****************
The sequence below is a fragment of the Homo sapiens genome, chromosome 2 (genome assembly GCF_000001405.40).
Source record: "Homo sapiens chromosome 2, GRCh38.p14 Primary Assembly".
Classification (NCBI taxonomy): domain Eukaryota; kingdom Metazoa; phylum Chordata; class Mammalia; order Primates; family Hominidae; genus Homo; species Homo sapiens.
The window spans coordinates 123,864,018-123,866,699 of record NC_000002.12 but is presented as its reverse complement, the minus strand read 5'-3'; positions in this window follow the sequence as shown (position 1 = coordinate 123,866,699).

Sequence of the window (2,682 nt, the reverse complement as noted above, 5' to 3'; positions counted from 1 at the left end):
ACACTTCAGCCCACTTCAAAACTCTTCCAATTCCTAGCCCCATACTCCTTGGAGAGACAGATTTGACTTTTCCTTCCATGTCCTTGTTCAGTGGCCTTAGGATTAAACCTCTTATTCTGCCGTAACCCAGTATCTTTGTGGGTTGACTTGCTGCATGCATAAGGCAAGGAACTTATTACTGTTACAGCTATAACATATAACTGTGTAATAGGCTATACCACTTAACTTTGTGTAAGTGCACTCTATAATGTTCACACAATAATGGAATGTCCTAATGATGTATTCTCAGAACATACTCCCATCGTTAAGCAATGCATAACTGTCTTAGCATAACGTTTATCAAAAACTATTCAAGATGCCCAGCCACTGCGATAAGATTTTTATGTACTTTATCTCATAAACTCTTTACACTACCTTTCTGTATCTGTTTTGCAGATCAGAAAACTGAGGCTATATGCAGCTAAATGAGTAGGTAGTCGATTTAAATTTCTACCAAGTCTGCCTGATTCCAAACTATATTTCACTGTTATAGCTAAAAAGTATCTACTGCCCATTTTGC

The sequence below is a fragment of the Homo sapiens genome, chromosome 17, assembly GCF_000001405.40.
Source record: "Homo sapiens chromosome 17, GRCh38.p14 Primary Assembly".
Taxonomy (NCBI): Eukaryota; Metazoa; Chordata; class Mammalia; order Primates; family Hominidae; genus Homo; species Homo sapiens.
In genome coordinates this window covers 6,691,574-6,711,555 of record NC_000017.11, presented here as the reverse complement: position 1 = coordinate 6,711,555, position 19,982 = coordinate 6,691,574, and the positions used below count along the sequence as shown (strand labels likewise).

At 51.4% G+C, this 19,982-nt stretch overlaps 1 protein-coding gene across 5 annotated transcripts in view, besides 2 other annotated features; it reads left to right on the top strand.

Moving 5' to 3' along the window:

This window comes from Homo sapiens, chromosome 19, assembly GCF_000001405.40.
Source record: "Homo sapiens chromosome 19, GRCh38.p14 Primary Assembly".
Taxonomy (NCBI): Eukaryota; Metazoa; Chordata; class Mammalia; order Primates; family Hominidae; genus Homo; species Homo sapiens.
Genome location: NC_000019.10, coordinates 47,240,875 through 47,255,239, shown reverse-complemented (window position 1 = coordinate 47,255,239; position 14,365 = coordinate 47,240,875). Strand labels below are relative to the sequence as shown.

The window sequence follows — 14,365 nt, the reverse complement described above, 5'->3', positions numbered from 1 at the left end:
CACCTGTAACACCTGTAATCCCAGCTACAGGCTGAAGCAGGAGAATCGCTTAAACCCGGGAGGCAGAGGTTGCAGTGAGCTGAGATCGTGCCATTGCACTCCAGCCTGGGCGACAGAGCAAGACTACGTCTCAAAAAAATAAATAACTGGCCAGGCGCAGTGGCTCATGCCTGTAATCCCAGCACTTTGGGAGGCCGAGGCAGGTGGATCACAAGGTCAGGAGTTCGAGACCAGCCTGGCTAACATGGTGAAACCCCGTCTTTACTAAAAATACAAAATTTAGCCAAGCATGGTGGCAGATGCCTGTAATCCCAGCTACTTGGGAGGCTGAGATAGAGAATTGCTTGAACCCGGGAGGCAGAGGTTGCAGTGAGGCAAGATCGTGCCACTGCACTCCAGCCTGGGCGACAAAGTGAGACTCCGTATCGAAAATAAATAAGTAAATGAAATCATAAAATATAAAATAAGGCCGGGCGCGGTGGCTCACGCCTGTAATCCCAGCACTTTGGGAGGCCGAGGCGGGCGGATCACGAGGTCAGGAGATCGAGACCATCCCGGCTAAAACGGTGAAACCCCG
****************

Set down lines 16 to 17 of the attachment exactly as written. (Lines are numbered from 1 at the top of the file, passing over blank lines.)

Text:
Genome location: NC_000019.10, coordinates 47,240,875 through 47,255,239, shown reverse-complemented (window position 1 = coordinate 47,255,239; position 14,365 = coordinate 47,240,875). Strand labels below are relative to the sequence as shown.

The window sequence follows — 14,365 nt, the reverse complement described above, 5'->3', positions numbered from 1 at the left end: